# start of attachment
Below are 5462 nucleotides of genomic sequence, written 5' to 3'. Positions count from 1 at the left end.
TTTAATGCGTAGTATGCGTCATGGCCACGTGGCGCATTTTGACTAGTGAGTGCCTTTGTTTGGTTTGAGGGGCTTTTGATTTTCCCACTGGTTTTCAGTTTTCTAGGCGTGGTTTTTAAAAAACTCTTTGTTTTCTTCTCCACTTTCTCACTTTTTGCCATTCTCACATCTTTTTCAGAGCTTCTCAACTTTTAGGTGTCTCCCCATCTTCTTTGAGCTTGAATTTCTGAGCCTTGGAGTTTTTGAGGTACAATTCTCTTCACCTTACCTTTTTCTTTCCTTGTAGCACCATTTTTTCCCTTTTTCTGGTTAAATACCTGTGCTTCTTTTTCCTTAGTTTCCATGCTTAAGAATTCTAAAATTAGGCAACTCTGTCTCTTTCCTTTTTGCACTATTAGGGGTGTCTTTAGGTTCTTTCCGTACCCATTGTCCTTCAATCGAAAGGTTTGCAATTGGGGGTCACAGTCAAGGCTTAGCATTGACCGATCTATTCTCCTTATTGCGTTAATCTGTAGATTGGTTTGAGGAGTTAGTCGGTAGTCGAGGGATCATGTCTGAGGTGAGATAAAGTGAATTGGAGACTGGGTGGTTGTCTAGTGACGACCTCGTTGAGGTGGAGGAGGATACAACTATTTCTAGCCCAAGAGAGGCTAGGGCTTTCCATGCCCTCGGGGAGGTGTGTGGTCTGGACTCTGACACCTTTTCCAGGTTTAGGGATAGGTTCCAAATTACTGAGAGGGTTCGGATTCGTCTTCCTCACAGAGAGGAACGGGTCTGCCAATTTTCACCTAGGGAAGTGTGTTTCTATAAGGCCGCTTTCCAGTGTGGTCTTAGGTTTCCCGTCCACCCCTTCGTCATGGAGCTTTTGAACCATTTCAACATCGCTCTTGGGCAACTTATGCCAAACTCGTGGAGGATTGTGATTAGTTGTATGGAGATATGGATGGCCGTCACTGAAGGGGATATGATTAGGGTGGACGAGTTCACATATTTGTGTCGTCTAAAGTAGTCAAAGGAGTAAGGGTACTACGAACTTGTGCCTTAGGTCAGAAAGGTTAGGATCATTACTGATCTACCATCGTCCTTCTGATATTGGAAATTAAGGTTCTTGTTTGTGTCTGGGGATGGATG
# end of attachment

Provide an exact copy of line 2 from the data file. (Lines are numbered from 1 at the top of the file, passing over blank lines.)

TTTAATGCGTAGTATGCGTCATGGCCACGTGGCGCATTTTGACTAGTGAGTGCCTTTGTTTGGTTTGAGGGGCTTTTGATTTTCCCACTGGTTTTCAGTTTTCTAGGCGTGGTTTTTAAAAAACTCTTTGTTTTCTTCTCCACTTTCTCACTTTTTGCCATTCTCACATCTTTTTCAGAGCTTCTCAACTTTTAGGTGTCTCCCCATCTTCTTTGAGCTTGAATTTCTGAGCCTTGGAGTTTTTGAGGTACAATTCTCTTCACCTTACCTTTTTCTTTCCTTGTAGCACCATTTTTTCCCTTTTTCTGGTTAAATACCTGTGCTTCTTTTTCCTTAGTTTCCATGCTTAAGAATTCTAAAATTAGGCAACTCTGTCTCTTTCCTTTTTGCACTATTAGGGGTGTCTTTAGGTTCTTTCCGTACCCATTGTCCTTCAATCGAAAGGTTTGCAATTGGGGGTCACAGTCAAGGCTTAGCATTGACCGATCTATTCTCCTTATTGCGTTAATCTGTAGATTGGTTTGAGGAGTTAGTCGGTAGTCGAGGGATCATGTCTGAGGTGAGATAAAGTGAATTGGAGACTGGGTGGTTGTCTAGTGACGACCTCGTTGAGGTGGAGGAGGATACAACTATTTCTAGCCCAAGAGAGGCTAGGGCTTTCCATGCCCTCGGGGAGGTGTGTGGTCTGGACTCTGACACCTTTTCCAGGTTTAGGGATAGGTTCCAAATTACTGAGAGGGTTCGGATTCGTCTTCCTCACAGAGAGGAACGGGTCTGCCAATTTTCACCTAGGGAAGTGTGTTTCTATAAGGCCGCTTTCCAGTGTGGTCTTAGGTTTCCCGTCCACCCCTTCGTCATGGAGCTTTTGAACCATTTCAACATCGCTCTTGGGCAACTTATGCCAAACTCGTGGAGGATTGTGATTAGTTGTATGGAGATATGGATGGCCGTCACTGAAGGGGATATGATTAGGGTGGACGAGTTCACATATTTGTGTCGTCTAAAGTAGTCAAAGGAGTAAGGGTACTACGAACTTGTGCCTTAGGTCAGAAAGGTTAGGATCATTACTGATCTACCATCGTCCTTCTGATATTGGAAATTAAGGTTCTTGTTTGTGTCTGGGGATGGATG